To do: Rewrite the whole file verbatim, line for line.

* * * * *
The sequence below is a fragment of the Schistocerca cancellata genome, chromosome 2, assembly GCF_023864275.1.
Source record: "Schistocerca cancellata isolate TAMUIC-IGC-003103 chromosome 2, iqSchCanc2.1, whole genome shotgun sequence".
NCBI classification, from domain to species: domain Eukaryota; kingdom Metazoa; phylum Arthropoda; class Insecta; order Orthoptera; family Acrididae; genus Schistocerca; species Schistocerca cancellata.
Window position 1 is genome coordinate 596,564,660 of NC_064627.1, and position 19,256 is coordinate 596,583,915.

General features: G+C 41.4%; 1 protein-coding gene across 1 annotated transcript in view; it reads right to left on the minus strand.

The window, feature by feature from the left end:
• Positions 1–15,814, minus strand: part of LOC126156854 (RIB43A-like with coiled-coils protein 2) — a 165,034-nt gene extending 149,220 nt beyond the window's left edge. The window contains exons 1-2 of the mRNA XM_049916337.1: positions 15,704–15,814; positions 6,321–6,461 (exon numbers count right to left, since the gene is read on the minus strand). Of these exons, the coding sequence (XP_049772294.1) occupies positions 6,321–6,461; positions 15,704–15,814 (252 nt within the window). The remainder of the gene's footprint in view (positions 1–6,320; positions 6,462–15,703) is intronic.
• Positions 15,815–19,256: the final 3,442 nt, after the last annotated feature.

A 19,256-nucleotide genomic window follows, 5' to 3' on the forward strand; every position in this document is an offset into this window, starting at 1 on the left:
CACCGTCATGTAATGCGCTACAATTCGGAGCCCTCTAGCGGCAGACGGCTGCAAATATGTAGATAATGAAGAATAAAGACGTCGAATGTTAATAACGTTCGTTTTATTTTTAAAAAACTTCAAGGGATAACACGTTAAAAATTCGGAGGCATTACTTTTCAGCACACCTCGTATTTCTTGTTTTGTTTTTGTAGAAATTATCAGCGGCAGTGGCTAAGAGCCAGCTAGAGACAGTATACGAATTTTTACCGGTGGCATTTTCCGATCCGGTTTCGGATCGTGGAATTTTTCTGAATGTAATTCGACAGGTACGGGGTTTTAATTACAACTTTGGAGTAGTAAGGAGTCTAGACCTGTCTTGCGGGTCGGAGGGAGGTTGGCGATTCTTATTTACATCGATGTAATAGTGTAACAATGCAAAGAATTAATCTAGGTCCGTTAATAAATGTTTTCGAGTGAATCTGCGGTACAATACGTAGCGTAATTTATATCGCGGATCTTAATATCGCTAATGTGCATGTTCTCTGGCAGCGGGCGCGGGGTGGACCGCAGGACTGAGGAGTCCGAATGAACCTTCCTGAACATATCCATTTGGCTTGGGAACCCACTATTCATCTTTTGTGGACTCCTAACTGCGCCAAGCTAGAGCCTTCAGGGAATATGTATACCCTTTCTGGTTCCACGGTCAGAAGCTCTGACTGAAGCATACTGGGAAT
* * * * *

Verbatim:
The sequence below is a fragment of the Schistocerca cancellata genome, chromosome 2, assembly GCF_023864275.1.
Source record: "Schistocerca cancellata isolate TAMUIC-IGC-003103 chromosome 2, iqSchCanc2.1, whole genome shotgun sequence".
NCBI classification, from domain to species: domain Eukaryota; kingdom Metazoa; phylum Arthropoda; class Insecta; order Orthoptera; family Acrididae; genus Schistocerca; species Schistocerca cancellata.
Window position 1 is genome coordinate 596,564,660 of NC_064627.1, and position 19,256 is coordinate 596,583,915.

General features: G+C 41.4%; 1 protein-coding gene across 1 annotated transcript in view; it reads right to left on the minus strand.

The window, feature by feature from the left end:
• Positions 1–15,814, minus strand: part of LOC126156854 (RIB43A-like with coiled-coils protein 2) — a 165,034-nt gene extending 149,220 nt beyond the window's left edge. The window contains exons 1-2 of the mRNA XM_049916337.1: positions 15,704–15,814; positions 6,321–6,461 (exon numbers count right to left, since the gene is read on the minus strand). Of these exons, the coding sequence (XP_049772294.1) occupies positions 6,321–6,461; positions 15,704–15,814 (252 nt within the window). The remainder of the gene's footprint in view (positions 1–6,320; positions 6,462–15,703) is intronic.
• Positions 15,815–19,256: the final 3,442 nt, after the last annotated feature.

A 19,256-nucleotide genomic window follows, 5' to 3' on the forward strand; every position in this document is an offset into this window, starting at 1 on the left:
CACCGTCATGTAATGCGCTACAATTCGGAGCCCTCTAGCGGCAGACGGCTGCAAATATGTAGATAATGAAGAATAAAGACGTCGAATGTTAATAACGTTCGTTTTATTTTTAAAAAACTTCAAGGGATAACACGTTAAAAATTCGGAGGCATTACTTTTCAGCACACCTCGTATTTCTTGTTTTGTTTTTGTAGAAATTATCAGCGGCAGTGGCTAAGAGCCAGCTAGAGACAGTATACGAATTTTTACCGGTGGCATTTTCCGATCCGGTTTCGGATCGTGGAATTTTTCTGAATGTAATTCGACAGGTACGGGGTTTTAATTACAACTTTGGAGTAGTAAGGAGTCTAGACCTGTCTTGCGGGTCGGAGGGAGGTTGGCGATTCTTATTTACATCGATGTAATAGTGTAACAATGCAAAGAATTAATCTAGGTCCGTTAATAAATGTTTTCGAGTGAATCTGCGGTACAATACGTAGCGTAATTTATATCGCGGATCTTAATATCGCTAATGTGCATGTTCTCTGGCAGCGGGCGCGGGGTGGACCGCAGGACTGAGGAGTCCGAATGAACCTTCCTGAACATATCCATTTGGCTTGGGAACCCACTATTCATCTTTTGTGGACTCCTAACTGCGCCAAGCTAGAGCCTTCAGGGAATATGTATACCCTTTCTGGTTCCACGGTCAGAAGCTCTGACTGAAGCATACTGGGAAT